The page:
The fair's parade introduced a panoply of color into my black-and-white Dutch Reformed world. Turquoise, gold, scarlet, maroon, hunter green, plum, royal and navy blues, tangerine—satin, velvet or corduroy—shirts, blouses and long gathered skirts. Layers of turquoise and silver—hat bands, squash blossom necklaces, earrings, bolos, bracelets, rings, bow guards, belts and buckles, spurs, trim on bridles and saddles. There were hand-woven saddle rugs, striped Pendleton blankets, green and orange wagons decorated with blankets and juniper greens.

After the parade, we went to the fairgrounds. I smelled mutton ribs, fry bread, and mutton stew. My father bought us kneel-down bread, and I peeled away the rough, damp cornhusks to get to the compact, moist Indian-corn cake. I savored the mild nutty sweetness, rolling each dense bite over my tongue before swallowing. I picked and licked the last crumbs from the narrow crevices of the husk.

To the south of the booths lay the forbidden. I kept looking, knowing it was where the Yé'iibicheii dance would be held. I took on faith my parents' assertion that the ceremony was of the Evil One, but still I wanted to see and hear, to feel the mystery my summer lullabies tendered.

I only saw that place afterwards, when the fair was over. The booths and corrals were empty, the earth packed hard again, and at the south end of the grounds stood rounds of tall juniper branches stuck in the soil, their tips leaning in toward the centers of the circles. Beside them were great orbs of black ash. The green and black rings slipped their magic into my imagination. I closed my eyes and saw a starry sky lit orange by huge leaping bonfires. I saw a crowd of people, wrapped in Pendletons, the ladies with scarves on their heads and men wearing tall black hats, their backs to me, hiding the dancers from my view. I couldn't push through to see, and I heard only silence. I opened my eyes and saw just the wheels of green and black on the hard cream-colored earth.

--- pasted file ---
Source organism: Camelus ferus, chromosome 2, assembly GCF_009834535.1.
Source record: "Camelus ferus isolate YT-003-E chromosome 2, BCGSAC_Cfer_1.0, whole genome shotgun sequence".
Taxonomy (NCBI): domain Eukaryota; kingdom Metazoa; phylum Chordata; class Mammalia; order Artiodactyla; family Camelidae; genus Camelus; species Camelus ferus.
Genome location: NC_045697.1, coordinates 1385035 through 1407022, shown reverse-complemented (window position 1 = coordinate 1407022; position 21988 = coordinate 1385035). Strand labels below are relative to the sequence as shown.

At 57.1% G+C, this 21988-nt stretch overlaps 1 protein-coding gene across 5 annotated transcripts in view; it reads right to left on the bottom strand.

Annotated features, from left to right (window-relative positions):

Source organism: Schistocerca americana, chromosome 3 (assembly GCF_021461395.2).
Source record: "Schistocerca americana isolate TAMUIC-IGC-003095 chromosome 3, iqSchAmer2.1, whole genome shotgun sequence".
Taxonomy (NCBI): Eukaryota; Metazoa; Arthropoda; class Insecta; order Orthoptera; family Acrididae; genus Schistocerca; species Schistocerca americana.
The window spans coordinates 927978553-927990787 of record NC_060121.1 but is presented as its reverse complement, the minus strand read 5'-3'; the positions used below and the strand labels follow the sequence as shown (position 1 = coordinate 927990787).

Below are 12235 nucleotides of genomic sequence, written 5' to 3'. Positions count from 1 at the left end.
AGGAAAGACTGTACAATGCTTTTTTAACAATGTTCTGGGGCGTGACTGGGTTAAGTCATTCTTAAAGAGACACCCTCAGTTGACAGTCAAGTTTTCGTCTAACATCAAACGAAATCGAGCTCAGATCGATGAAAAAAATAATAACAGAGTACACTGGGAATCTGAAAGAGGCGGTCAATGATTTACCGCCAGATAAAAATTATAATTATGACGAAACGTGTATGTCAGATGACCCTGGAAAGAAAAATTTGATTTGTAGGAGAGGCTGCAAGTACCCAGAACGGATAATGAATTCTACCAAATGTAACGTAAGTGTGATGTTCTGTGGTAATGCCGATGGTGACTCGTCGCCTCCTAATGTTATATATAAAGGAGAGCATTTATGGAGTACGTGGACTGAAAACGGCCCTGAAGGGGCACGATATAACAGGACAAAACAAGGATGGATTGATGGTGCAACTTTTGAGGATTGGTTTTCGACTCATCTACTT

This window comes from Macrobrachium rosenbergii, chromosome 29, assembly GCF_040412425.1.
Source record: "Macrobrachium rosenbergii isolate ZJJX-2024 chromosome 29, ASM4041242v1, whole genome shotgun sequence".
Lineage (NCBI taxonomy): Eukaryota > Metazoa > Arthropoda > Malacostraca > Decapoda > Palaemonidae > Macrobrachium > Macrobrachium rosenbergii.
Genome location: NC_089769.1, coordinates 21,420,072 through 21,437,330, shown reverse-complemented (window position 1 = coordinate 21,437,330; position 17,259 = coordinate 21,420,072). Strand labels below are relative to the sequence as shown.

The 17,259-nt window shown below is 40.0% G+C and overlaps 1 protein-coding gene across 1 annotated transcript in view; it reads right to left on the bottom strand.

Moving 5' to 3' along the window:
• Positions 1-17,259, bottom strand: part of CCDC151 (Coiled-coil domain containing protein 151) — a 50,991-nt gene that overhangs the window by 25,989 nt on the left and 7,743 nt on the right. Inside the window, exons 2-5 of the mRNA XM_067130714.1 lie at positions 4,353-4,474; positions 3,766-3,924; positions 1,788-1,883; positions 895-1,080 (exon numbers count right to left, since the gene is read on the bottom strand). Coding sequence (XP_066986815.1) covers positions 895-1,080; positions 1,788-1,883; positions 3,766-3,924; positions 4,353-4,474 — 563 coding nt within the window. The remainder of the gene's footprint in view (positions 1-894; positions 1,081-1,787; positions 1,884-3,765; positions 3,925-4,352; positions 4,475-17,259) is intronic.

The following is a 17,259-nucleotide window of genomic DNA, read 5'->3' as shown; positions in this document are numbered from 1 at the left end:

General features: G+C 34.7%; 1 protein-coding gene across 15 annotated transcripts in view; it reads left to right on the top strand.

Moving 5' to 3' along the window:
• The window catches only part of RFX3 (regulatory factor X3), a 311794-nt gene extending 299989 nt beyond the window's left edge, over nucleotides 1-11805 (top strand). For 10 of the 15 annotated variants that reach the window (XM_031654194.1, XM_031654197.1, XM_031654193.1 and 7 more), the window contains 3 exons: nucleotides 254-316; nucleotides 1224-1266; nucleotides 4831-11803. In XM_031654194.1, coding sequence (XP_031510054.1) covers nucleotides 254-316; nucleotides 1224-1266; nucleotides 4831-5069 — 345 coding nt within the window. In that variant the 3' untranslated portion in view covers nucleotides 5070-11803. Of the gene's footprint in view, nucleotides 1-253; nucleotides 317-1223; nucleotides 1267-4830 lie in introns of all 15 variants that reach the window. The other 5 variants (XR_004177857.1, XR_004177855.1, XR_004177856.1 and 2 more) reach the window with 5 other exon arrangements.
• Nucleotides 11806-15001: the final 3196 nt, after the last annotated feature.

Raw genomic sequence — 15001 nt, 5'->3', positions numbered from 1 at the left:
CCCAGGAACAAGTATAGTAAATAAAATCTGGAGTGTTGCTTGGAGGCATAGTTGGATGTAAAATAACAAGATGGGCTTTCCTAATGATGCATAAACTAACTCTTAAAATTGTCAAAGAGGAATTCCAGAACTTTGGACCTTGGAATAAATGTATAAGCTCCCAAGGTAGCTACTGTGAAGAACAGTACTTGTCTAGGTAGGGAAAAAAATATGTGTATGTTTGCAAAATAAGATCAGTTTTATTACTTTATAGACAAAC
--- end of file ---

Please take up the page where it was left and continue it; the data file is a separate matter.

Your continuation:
Lakme and I began Torah study at my request. I stopped often, needing to talk about my process. Lakme listened, salting her responses with midrash and with the deeper meaning of the original Hebrew.

I talked with her about my efforts to return to my own religious roots and how I'd been unsuccessful. Every time someone mentioned Christ, my reaction told me that the flesh had not returned to my spiritual bones with the same hollows and curves as before. I couldn't go back to believing that Jesus was the awaited Maschiach, the Messiah. I saw him now as a gifted rabbi who brought with him the message, "You are all Maschiach. You all have an obligation to redeem the world from destruction, to perform Tikkun Olam." I felt that Christianity was a mistake, that it had departed on an unintended two-thousand-year detour. And there were so many Christian travesties—the Crusades, the Inquisition, pogroms, cultural genocide through worldwide missionary activity—that I abhorred the idea of calling myself Christian.

"Maybe you have to go further back to claim your roots," Lakme suggested.

"You mean to Judaism?"


"I've thought of that," I said.


© Anna Redsand, 2024. All Rights Reserved


To be continued on Monday, 4/8/24

If you're just joining, you can use the Table of Contents to find your way from the beginning.

Be the first to comment